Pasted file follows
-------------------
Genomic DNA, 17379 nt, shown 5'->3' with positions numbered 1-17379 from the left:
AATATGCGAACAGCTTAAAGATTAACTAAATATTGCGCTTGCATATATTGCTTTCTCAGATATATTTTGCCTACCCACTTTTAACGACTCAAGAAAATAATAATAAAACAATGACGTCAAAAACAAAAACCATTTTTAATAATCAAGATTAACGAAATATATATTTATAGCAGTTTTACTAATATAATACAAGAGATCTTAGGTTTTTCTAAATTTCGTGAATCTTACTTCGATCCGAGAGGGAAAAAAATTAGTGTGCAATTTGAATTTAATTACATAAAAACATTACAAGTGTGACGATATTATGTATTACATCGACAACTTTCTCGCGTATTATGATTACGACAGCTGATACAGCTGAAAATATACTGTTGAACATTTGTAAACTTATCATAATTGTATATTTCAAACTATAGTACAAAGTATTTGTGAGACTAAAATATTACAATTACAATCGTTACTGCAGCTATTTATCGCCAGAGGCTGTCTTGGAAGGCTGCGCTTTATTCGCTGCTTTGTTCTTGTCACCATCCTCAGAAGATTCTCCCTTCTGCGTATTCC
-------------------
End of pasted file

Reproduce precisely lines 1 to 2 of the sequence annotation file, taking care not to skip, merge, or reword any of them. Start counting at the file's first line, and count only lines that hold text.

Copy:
Genomic DNA, 17379 nt, shown 5'->3' with positions numbered 1-17379 from the left:
AATATGCGAACAGCTTAAAGATTAACTAAATATTGCGCTTGCATATATTGCTTTCTCAGATATATTTTGCCTACCCACTTTTAACGACTCAAGAAAATAATAATAAAACAATGACGTCAAAAACAAAAACCATTTTTAATAATCAAGATTAACGAAATATATATTTATAGCAGTTTTACTAATATAATACAAGAGATCTTAGGTTTTTCTAAATTTCGTGAATCTTACTTCGATCCGAGAGGGAAAAAAATTAGTGTGCAATTTGAATTTAATTACATAAAAACATTACAAGTGTGACGATATTATGTATTACATCGACAACTTTCTCGCGTATTATGATTACGACAGCTGATACAGCTGAAAATATACTGTTGAACATTTGTAAACTTATCATAATTGTATATTTCAAACTATAGTACAAAGTATTTGTGAGACTAAAATATTACAATTACAATCGTTACTGCAGCTATTTATCGCCAGAGGCTGTCTTGGAAGGCTGCGCTTTATTCGCTGCTTTGTTCTTGTCACCATCCTCAGAAGATTCTCCCTTCTGCGTATTCC